Who knew? All I knew is that I had no intention of taking our son Jack, 4, up in the hot-air balloon. No way. Not now. Not ever.
"Why are you working yourself into a state?" my wife Katherine asked me last week as I stood in the kitchen reading a newsletter Jack had brought home for school.
"It's Jack's school fete on Saturday," I blubbered. "It says in the program here they're going to have a hot-air balloon."
"So?" said Katherine.
"So, Jack will see it," I said. "And you know what will happen if he sees it? He's going to want someone to take him up in it. Do I have to remind you that we are BOTH scared of heights!"
"Maybe he won't see it," said Katherine.
"Where do you think they're going to hide it?" I said. "Behind the fairy floss stall? It's a bloody great, big hot-air balloon."
It was at this point, Jack, who was having a bath, called out for Katherine to come help him.
This was not a good moment.
There are only two things in the world that I am really scared about:
The first thing is heights.
The second thing is cooking.
Okay, I am scared of a lot more but these two come to mind, probably because Katherine was also frying chips while I was ranting and raving.
"What do you mean 'watch them'?" I said, my panic rising another cog. "What does that mean? What are they likely to do?"
Katherine was already heading out of the kitchen.
"I'll be back in a minute," she said. "Just WATCH them."
True to her word, she did return quickly.
My theory is that once she had ascertained that Jack was not drowning in the bath, she thought she had better rescue me before I allowed the house to catch on fire.
She need not have worried. I had a fire extinguisher at the ready.
"So, what are we going to do about the hot-air balloon?" I asked again, getting back to my number-one fear. "You'll have to take him up."
"Oh no, not me," said Katherine. "I'm worse with heights than you are."
That's a matter of opinion.
Last year I foolishly agreed to take Jack to the top of a tourist-attraction flour mill in Launceston.
It did not look all that tall from the bottom and, besides, the steps were internal and there appeared to very few windows to give a poor frightened soul like me any sense of vertigo until I reached the platform at the top.
Halfway up, however, I realised there WAS a view. DOWN. And the more steps we climbed, the further DOWN it was.
Worse, the narrow steps were one-way. There was no turning back. We HAD to go up.
Even worse than that, it occurred me that there was very little in the way of big, thick reinforced-steel girders holding the steps up. They seemed to be SUSPENDED there in MID-AIR.
This was probably a most unfair judgment.
Those steps carry dozens, if not hundreds, of tourists every day and are obviously quite sound.
But in those types of situations, I tend not to think very logically - just as all logic deserts me whenever I sit in an aeroplane heavier than my house and wonder how the hell the pilot expects to get it off the ground.
"It's all right, daddy," I remember Jack saying halfway up the flour mill when I decided this wasn't such a good idea after all. "I'll look after you."
He took my hand, prised me off the wall I was hugging and we continued the ascent.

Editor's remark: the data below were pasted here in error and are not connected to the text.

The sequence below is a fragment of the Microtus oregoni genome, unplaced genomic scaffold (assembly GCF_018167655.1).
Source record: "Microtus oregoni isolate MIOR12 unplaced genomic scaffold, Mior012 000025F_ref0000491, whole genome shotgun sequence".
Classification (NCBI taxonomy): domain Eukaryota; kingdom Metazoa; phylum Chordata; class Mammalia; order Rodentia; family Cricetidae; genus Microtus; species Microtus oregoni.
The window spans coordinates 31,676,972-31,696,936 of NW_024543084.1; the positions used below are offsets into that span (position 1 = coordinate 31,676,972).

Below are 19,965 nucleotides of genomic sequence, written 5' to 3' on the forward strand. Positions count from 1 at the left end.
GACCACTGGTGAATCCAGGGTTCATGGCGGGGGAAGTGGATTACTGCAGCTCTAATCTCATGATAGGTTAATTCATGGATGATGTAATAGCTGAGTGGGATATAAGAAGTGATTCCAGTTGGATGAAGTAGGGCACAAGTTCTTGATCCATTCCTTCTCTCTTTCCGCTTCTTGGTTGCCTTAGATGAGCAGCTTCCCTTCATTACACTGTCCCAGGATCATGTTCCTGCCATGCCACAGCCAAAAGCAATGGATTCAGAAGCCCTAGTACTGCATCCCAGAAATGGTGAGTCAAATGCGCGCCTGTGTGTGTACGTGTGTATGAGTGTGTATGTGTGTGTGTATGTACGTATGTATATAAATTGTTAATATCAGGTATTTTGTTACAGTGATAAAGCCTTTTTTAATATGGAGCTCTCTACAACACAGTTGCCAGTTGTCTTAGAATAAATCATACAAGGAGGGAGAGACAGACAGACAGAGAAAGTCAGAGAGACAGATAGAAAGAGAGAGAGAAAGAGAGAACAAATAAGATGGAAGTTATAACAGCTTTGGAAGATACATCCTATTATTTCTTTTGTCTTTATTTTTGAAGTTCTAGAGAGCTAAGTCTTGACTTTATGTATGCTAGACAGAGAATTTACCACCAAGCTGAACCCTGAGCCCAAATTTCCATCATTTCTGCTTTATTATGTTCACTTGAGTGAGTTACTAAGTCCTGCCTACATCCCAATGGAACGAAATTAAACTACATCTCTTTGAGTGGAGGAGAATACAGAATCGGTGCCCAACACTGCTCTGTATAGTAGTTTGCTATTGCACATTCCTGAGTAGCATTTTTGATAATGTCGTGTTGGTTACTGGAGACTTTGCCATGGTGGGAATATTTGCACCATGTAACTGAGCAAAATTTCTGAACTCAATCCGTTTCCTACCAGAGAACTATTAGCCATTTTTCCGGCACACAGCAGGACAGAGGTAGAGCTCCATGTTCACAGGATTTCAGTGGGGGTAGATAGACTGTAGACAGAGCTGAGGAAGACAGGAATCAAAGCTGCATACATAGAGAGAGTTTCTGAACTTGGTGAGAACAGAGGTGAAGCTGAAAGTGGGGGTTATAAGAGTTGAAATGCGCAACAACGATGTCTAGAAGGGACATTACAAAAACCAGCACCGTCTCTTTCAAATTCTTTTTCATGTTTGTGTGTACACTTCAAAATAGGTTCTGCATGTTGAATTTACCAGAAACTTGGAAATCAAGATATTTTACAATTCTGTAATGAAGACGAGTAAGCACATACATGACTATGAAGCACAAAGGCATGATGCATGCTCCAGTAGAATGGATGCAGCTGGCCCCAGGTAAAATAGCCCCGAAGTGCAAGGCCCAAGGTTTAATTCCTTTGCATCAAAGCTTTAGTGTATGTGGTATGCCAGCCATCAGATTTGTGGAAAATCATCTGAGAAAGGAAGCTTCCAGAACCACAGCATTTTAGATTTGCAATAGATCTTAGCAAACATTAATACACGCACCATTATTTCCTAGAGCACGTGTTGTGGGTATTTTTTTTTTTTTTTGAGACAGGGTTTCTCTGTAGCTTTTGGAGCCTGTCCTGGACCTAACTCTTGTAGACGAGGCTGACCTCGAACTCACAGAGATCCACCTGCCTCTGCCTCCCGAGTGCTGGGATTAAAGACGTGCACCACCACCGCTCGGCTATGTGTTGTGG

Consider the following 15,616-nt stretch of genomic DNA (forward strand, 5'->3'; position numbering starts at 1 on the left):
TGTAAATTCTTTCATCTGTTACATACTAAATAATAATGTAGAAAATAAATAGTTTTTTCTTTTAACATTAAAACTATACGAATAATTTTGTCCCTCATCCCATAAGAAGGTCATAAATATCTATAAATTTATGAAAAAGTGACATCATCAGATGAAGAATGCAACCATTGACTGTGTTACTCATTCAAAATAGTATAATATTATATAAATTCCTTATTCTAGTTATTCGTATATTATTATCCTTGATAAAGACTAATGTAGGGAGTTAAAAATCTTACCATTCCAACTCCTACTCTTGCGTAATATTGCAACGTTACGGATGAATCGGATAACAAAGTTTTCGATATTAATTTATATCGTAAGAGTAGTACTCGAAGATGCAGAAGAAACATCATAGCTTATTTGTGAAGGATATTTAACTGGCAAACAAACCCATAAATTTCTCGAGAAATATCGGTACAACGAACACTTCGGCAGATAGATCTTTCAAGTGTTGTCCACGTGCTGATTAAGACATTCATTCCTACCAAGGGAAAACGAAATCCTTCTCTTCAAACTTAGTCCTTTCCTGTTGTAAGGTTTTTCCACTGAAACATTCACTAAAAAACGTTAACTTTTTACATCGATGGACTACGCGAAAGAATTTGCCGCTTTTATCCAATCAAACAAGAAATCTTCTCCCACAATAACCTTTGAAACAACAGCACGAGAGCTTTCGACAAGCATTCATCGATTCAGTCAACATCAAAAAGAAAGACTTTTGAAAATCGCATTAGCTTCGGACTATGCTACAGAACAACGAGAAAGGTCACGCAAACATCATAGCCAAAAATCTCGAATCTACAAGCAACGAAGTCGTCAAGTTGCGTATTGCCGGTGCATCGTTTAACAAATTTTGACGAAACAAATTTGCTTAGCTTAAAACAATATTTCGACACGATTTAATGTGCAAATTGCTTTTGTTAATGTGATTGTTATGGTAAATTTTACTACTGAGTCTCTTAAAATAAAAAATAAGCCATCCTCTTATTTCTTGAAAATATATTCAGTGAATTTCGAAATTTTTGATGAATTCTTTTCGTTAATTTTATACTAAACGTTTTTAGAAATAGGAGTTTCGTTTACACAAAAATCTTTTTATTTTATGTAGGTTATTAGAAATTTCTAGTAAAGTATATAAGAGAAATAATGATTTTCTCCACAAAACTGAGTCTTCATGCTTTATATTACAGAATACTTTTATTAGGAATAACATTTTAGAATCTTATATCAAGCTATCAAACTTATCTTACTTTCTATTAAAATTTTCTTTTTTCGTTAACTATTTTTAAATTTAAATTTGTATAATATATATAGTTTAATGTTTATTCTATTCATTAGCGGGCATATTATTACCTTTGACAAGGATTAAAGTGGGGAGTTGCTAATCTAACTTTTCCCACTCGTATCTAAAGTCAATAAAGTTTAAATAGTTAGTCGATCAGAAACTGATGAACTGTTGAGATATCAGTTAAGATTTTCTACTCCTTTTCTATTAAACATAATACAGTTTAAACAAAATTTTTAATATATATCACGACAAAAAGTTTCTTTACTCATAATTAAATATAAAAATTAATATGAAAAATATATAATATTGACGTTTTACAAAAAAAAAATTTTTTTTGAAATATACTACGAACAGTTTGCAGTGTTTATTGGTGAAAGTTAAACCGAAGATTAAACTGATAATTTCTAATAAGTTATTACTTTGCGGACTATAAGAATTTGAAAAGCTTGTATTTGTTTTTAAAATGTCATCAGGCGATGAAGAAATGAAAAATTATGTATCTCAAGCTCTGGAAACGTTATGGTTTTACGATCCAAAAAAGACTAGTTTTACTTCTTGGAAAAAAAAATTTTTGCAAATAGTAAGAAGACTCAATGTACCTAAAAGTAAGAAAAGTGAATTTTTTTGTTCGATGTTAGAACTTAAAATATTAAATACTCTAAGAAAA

At the top, the views of Launceston were breathtaking.
I know this because I have seen them on postcards.
I do have first-hand of the platform at the top, however. If any one wants to know what kind of material it is made of, I inspected it at very close quarters as I crawled around it.
"Please God," I gasped, sweat pouring from me. "Look, you finally have me on my knees. If you don't let me to plunge to my death, I promise never to do something foolish like this again."
"Isn't this great!" said Jack.
"No, it isn't, Jack," I cried, almost literally. "I want to go down now. I also want my mummy."
So the four-year-old ushered the 42-year-old to safety and we have lived relatively happily ever after since.
"I have taken a holy vow," I told Katherine. "I can't possibly take Jack up in a hot-air balloon."
"Maybe one of my parents will take him up?" Katherine said.
This seemed like a feasible suggestion for five seconds.
Then reality kicked in.
Katherine's parents, Bob and Pat, are both in their seventies and while they help us out in many ways, I thought that asking them to go around the schoolyard in 80 days might be be going a tad too far.
"On the other hand, maybe they'd enjoy it," I said.
"No, you were right the first time," said Katherine. "We just couldn't ask them. What was I thinking?"
As it turned out, I need not have worried.
When Bob and Pat arrived at the fete at 10.30am, the hot-air balloon was in strong demand, taking people up for short joy-rides (I still have no idea why they are called joy-rides). It was tethered so it really didn't go too far up.
Katherine, myself, Jack and a friend, Jeanette, arrived about noon and caught a glimpse of the balloon on an oval while we were looking for a place to park the car.
By the time we got into the fete grounds, though, the balloon was being packed up.
Jack didn't see it at all.
Consequentially, it was never an issue.
His biggest concern was that he could not find the fairy floss stall.
Bob and Pat were just leaving when we arrived, but we caught up with them the next day.
Pat thought it was a shame about the balloon being packed up just before we arrived.
Turns out, she had always wanted to ride in a balloon.
In fact, she had been ready to ask if Jack wanted to ride in it with her.
As I said, who knew?
©April 2, 2001 John Martin. All Rights Reserved
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